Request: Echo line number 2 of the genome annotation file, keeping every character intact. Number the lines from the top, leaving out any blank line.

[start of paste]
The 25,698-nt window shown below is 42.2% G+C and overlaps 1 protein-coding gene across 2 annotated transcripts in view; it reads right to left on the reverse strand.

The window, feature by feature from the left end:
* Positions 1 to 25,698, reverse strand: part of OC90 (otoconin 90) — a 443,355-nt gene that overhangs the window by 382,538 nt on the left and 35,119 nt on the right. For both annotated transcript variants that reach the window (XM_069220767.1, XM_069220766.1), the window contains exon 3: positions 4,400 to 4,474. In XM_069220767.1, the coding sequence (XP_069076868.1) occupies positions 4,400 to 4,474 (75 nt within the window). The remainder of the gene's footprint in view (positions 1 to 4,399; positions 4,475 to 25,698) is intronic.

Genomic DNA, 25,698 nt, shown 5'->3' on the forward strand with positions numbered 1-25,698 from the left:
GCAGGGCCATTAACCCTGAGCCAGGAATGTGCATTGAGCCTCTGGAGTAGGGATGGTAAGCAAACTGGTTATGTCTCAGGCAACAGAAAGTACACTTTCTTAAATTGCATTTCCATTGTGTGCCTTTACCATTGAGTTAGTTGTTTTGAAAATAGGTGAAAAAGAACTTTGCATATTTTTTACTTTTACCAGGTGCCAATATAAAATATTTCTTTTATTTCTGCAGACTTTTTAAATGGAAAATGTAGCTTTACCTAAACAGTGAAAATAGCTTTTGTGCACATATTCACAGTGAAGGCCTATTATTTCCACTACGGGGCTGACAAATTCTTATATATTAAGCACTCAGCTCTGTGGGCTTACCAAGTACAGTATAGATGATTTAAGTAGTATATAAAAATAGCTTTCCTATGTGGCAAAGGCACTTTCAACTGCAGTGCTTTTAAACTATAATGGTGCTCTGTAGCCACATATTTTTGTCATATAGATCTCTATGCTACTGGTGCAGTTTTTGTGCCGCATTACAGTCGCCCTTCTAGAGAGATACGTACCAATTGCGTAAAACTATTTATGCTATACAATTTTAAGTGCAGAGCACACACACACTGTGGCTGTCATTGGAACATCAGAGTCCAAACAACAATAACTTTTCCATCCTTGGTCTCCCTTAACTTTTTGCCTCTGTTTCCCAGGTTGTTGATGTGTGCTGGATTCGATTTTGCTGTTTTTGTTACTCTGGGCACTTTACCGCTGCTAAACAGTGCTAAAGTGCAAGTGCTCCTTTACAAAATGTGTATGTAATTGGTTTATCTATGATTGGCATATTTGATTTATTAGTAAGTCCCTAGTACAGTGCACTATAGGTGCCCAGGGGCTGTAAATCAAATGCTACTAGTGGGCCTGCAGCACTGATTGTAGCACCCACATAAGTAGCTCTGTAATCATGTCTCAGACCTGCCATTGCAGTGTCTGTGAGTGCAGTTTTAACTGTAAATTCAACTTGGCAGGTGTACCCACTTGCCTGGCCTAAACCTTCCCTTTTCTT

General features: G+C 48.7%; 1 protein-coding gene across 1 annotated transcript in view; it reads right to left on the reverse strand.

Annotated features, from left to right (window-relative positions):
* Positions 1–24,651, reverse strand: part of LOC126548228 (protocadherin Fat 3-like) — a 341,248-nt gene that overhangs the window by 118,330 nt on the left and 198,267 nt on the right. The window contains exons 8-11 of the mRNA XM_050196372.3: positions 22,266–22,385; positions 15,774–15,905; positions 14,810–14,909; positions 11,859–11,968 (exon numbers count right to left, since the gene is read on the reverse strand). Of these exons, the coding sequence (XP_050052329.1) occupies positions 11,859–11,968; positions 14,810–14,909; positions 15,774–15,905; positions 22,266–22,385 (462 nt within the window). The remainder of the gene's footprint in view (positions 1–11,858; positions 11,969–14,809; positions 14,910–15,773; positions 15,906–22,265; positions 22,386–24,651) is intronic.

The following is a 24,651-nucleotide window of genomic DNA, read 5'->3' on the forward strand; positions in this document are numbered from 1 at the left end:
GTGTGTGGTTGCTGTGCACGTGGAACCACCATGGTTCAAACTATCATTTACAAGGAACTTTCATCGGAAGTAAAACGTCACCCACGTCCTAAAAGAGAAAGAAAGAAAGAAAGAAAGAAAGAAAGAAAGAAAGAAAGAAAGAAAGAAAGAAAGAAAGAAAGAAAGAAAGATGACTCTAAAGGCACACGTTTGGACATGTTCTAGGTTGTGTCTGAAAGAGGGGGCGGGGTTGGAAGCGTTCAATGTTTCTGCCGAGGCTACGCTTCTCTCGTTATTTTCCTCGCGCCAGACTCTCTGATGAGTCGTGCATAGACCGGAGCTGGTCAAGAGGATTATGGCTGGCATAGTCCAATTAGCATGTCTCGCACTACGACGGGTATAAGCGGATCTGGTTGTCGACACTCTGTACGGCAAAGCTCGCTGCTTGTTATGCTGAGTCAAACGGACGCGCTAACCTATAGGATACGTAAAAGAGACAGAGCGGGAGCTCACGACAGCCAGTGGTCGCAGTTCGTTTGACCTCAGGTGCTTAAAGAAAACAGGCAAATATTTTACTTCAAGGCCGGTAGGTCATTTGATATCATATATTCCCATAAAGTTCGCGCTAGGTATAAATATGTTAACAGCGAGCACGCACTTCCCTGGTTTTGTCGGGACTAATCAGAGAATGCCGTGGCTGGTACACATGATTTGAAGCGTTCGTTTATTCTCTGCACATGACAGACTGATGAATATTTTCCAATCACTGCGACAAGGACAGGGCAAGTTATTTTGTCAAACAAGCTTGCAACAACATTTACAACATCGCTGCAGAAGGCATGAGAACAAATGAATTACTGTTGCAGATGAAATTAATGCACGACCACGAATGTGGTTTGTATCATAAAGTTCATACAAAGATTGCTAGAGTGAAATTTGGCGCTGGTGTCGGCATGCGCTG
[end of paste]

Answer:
The window, feature by feature from the left end: